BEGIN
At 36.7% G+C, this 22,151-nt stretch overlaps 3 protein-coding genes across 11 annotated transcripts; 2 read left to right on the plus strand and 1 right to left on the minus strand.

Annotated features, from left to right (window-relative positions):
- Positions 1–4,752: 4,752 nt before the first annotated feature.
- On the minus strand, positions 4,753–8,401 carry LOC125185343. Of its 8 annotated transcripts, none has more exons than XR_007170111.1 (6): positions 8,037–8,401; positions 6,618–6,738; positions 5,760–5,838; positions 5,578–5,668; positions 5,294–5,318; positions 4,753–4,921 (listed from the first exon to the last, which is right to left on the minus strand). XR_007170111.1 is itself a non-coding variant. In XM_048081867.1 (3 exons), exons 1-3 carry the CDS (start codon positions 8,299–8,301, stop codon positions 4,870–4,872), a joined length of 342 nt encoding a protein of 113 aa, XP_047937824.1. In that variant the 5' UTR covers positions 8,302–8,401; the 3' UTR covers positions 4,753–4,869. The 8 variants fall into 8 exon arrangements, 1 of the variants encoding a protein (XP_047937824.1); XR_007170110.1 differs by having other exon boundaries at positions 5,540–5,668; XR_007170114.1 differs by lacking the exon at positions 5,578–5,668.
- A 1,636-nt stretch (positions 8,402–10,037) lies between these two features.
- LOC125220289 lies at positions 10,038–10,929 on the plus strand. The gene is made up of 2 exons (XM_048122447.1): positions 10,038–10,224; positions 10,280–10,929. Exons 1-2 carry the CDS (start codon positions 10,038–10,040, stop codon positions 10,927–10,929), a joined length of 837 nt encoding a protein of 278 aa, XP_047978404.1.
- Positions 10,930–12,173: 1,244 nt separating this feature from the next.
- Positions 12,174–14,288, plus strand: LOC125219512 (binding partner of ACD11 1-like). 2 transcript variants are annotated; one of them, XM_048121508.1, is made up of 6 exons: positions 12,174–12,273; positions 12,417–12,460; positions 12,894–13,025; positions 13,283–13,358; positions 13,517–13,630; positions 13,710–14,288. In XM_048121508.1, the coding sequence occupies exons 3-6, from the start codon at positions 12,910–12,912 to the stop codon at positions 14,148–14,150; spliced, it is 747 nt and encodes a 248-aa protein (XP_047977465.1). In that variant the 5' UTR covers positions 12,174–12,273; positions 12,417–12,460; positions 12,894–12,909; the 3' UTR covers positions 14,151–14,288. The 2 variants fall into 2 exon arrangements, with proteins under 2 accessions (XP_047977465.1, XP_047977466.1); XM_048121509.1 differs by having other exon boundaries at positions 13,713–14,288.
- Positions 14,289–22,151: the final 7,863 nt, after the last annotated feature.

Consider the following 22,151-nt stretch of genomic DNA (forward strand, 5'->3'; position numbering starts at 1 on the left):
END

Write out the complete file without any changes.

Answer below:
At 36.7% G+C, this 22,151-nt stretch overlaps 3 protein-coding genes across 11 annotated transcripts; 2 read left to right on the plus strand and 1 right to left on the minus strand.

Annotated features, from left to right (window-relative positions):
- Positions 1–4,752: 4,752 nt before the first annotated feature.
- On the minus strand, positions 4,753–8,401 carry LOC125185343. Of its 8 annotated transcripts, none has more exons than XR_007170111.1 (6): positions 8,037–8,401; positions 6,618–6,738; positions 5,760–5,838; positions 5,578–5,668; positions 5,294–5,318; positions 4,753–4,921 (listed from the first exon to the last, which is right to left on the minus strand). XR_007170111.1 is itself a non-coding variant. In XM_048081867.1 (3 exons), exons 1-3 carry the CDS (start codon positions 8,299–8,301, stop codon positions 4,870–4,872), a joined length of 342 nt encoding a protein of 113 aa, XP_047937824.1. In that variant the 5' UTR covers positions 8,302–8,401; the 3' UTR covers positions 4,753–4,869. The 8 variants fall into 8 exon arrangements, 1 of the variants encoding a protein (XP_047937824.1); XR_007170110.1 differs by having other exon boundaries at positions 5,540–5,668; XR_007170114.1 differs by lacking the exon at positions 5,578–5,668.
- A 1,636-nt stretch (positions 8,402–10,037) lies between these two features.
- LOC125220289 lies at positions 10,038–10,929 on the plus strand. The gene is made up of 2 exons (XM_048122447.1): positions 10,038–10,224; positions 10,280–10,929. Exons 1-2 carry the CDS (start codon positions 10,038–10,040, stop codon positions 10,927–10,929), a joined length of 837 nt encoding a protein of 278 aa, XP_047978404.1.
- Positions 10,930–12,173: 1,244 nt separating this feature from the next.
- Positions 12,174–14,288, plus strand: LOC125219512 (binding partner of ACD11 1-like). 2 transcript variants are annotated; one of them, XM_048121508.1, is made up of 6 exons: positions 12,174–12,273; positions 12,417–12,460; positions 12,894–13,025; positions 13,283–13,358; positions 13,517–13,630; positions 13,710–14,288. In XM_048121508.1, the coding sequence occupies exons 3-6, from the start codon at positions 12,910–12,912 to the stop codon at positions 14,148–14,150; spliced, it is 747 nt and encodes a 248-aa protein (XP_047977465.1). In that variant the 5' UTR covers positions 12,174–12,273; positions 12,417–12,460; positions 12,894–12,909; the 3' UTR covers positions 14,151–14,288. The 2 variants fall into 2 exon arrangements, with proteins under 2 accessions (XP_047977465.1, XP_047977466.1); XM_048121509.1 differs by having other exon boundaries at positions 13,713–14,288.
- Positions 14,289–22,151: the final 7,863 nt, after the last annotated feature.

Consider the following 22,151-nt stretch of genomic DNA (forward strand, 5'->3'; position numbering starts at 1 on the left):